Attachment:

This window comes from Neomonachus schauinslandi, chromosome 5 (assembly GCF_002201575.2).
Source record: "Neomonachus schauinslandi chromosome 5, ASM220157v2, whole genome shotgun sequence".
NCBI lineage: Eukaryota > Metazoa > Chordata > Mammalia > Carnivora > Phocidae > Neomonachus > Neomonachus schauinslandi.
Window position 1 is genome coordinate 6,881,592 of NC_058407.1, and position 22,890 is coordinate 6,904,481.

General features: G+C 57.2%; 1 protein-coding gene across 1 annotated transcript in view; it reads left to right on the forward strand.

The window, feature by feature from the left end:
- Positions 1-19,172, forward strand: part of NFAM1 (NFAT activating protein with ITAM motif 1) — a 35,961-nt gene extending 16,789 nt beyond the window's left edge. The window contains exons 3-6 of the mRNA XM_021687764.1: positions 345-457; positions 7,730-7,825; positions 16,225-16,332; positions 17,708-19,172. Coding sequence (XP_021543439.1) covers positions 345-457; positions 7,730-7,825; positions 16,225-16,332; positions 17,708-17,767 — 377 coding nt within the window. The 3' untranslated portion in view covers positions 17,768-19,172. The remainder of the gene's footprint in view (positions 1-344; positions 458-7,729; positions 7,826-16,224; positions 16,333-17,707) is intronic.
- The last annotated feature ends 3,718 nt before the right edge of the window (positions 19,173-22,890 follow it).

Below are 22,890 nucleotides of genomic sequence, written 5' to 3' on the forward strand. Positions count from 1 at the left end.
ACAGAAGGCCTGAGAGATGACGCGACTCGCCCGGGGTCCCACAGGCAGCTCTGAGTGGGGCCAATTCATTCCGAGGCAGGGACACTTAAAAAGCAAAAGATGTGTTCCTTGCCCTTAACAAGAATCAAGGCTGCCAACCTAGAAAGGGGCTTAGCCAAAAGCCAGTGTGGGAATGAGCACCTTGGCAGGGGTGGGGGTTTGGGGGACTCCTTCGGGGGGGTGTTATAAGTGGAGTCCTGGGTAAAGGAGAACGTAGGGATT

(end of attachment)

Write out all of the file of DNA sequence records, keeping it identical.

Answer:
This window comes from Neomonachus schauinslandi, chromosome 5 (assembly GCF_002201575.2).
Source record: "Neomonachus schauinslandi chromosome 5, ASM220157v2, whole genome shotgun sequence".
NCBI lineage: Eukaryota > Metazoa > Chordata > Mammalia > Carnivora > Phocidae > Neomonachus > Neomonachus schauinslandi.
Window position 1 is genome coordinate 6,881,592 of NC_058407.1, and position 22,890 is coordinate 6,904,481.

General features: G+C 57.2%; 1 protein-coding gene across 1 annotated transcript in view; it reads left to right on the forward strand.

The window, feature by feature from the left end:
- Positions 1-19,172, forward strand: part of NFAM1 (NFAT activating protein with ITAM motif 1) — a 35,961-nt gene extending 16,789 nt beyond the window's left edge. The window contains exons 3-6 of the mRNA XM_021687764.1: positions 345-457; positions 7,730-7,825; positions 16,225-16,332; positions 17,708-19,172. Coding sequence (XP_021543439.1) covers positions 345-457; positions 7,730-7,825; positions 16,225-16,332; positions 17,708-17,767 — 377 coding nt within the window. The 3' untranslated portion in view covers positions 17,768-19,172. The remainder of the gene's footprint in view (positions 1-344; positions 458-7,729; positions 7,826-16,224; positions 16,333-17,707) is intronic.
- The last annotated feature ends 3,718 nt before the right edge of the window (positions 19,173-22,890 follow it).

Below are 22,890 nucleotides of genomic sequence, written 5' to 3' on the forward strand. Positions count from 1 at the left end.
ACAGAAGGCCTGAGAGATGACGCGACTCGCCCGGGGTCCCACAGGCAGCTCTGAGTGGGGCCAATTCATTCCGAGGCAGGGACACTTAAAAAGCAAAAGATGTGTTCCTTGCCCTTAACAAGAATCAAGGCTGCCAACCTAGAAAGGGGCTTAGCCAAAAGCCAGTGTGGGAATGAGCACCTTGGCAGGGGTGGGGGTTTGGGGGACTCCTTCGGGGGGGTGTTATAAGTGGAGTCCTGGGTAAAGGAGAACGTAGGGATT